by Brian Tomasik
First written: 2005; last update: 27 Nov. 2013

Summary

In many fields there's a divide between intuitive, axiomatic principles and rational, derived principles. Ethics contains these two sides as well. Our ethical conclusions are a balance between intuitive reactions and rational conclusions, with feedback in both directions.

Two modes of understanding

In math and other fields of rational inquiry there are two degrees of understanding. The first is intuitive knowledge. Whether because we experience something directly or because we conceptualize it through example, intuitive facts just feel right. For example, it seems obvious that the angles opposite the equal sides of an isosceles triangle will be the same. At times, concepts are not immediately intuitive but can become so through analogy, such as the realization that the total resistance of two wires connected in parallel is less than the resistance of each wire individually because one can draw a comparison to the amount of water that can flow simultaneously through two pipes rather than one. The second mode of understanding is formal proof. We may intuitively know that all of the angles of an equilateral triangle are equal, but we also must prove it to be sure. Math and science abound with examples in which counterintuitive ideas proved correct: heliocentrism, relativity, and quantum mechanics, etc. Complete understanding of something generally requires both modes of thought.

The same process of understanding applies to morality. Ethical questions should not be solely decided on the basis of pure intuition or on the basis of pure reason. Indeed, it's hard to even imagine what it would look like for something to be decided purely on the basis of reason. At some point, one needs to establish why things matter, and it's hard to imagine how this could be done without emotion or some other motivating force.

Axioms

The basis of morality must always be intuition: This grounds and gives meaning to any reasoning that one hopes to undertake. For example, one must intuitively establish that "suffering is bad" before the rational realization that "this action will reduce net suffering" has any moral significance. To use Toulmin's terminology of argument, one must establish a warrant before an audience will make the leap from one's grounds to one's claim. At the foundational level, such warrants most plausibly arise from intuition.

In the same way, mathematics arises from certain core axioms that one takes for granted. In the same way that two people can disagree about the core values of ethics, two people may take for granted different core axioms in math and arrive at two different theories (take, for example, Euclidean and non-Euclidean geometry).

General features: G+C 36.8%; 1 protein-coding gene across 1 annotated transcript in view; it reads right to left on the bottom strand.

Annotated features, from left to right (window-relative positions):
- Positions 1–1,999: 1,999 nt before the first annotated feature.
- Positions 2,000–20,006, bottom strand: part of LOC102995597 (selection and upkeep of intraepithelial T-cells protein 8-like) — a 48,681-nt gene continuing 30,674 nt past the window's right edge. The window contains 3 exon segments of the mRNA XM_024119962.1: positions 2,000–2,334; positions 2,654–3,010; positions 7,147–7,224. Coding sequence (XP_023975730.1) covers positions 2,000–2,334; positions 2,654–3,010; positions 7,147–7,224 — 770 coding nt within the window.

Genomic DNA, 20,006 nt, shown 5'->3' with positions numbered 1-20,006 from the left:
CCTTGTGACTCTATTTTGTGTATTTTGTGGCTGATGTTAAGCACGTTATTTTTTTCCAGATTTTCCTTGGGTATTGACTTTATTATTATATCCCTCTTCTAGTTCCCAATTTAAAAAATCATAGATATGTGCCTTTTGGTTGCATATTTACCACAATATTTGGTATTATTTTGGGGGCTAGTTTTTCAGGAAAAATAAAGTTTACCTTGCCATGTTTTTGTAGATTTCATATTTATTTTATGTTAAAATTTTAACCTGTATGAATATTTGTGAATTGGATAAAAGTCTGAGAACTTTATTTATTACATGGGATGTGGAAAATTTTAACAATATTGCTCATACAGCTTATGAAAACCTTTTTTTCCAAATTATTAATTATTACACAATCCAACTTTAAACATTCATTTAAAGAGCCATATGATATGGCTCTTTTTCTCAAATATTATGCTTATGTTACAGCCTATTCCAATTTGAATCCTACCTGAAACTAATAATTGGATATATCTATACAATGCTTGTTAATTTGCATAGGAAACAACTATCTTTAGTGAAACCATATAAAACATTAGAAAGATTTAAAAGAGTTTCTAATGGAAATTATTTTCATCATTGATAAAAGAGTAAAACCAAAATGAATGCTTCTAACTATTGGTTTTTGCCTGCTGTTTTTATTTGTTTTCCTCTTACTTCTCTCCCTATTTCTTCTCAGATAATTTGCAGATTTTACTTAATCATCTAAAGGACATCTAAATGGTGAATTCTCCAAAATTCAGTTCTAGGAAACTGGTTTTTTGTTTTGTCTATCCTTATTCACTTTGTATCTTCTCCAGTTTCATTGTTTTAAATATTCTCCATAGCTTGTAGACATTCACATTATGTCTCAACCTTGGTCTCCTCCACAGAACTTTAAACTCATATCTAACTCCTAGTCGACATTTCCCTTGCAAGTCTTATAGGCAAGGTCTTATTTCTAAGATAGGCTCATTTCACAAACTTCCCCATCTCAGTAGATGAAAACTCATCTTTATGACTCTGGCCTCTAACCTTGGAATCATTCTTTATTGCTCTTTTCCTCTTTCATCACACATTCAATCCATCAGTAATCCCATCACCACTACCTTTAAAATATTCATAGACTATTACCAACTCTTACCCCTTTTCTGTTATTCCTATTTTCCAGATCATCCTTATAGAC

From Methods of Ethics, "Preface to the Sixth Edition" (1901):

Thus, in spite of my early aversion to Intuitional Ethics [...], I was forced to recognise the need of a fundamental ethical intuition.

The utilitarian method [...] could not, it seemed to me, be made coherent and harmonious without this fundamental intuition. [...]

And I had myself become, as I had to admit to myself, an Intuitionist to a certain extent. For the supreme rule of aiming at the general happiness, as I had come to see, must rest on a fundamental moral intuition, if I was to recognise it as binding at all. And in reading the writings of the earlier English Intuitionists, More and Clarke, I found the axiom I required for my Utilitarianism [That a rational agent is bound to aim at Universal Happiness], in one form or another, holding a prominent place [...].

Deductions

Once basic assumptions have been established, we generally let reason take its course. While intuitive mathematical conclusions do often turn out to be correct by logical proof, there are some instances in which that is not the case; sometimes theorems that are clearly proved from basic axioms turn out to be counterintuitive (e.g, the Banach-Tarski paradox).

Sometimes we should do the same in ethics. Beyond the most basic, axiomatic expressions of value, pure intuition can become fuzzy, capricious, and self-contradictory. Reason can guide our emotional energies toward those decisions that genuinely are most in line with our fundamental intuitions.

Two-way street

That said, there are times when intuitions may override deductions from reason, if a conclusion is too repugnant for us to countenance. I tend to bite a fair number of bullets, but I acknowledge that sometimes it can make sense to reject the premises that lead to an unacceptable result. This is not a violation of rationality, because the axioms were never certain to begin with. Indeed, even with the Banach-Tarski paradox, some consider that result a refutation of the axiom of choice.

Our introspection has limits. Moreover, our intuitions are a complex mixture of many impulses, and they don't agree even in principle. Deciding which intuitions to accept and which to eliminate is a matter for our hearts to decide after long reflection, not based on principles that may seem sensible at first glance.

Further reading

Compare to Joshua Greene's "dual-process theory" in moral psychology.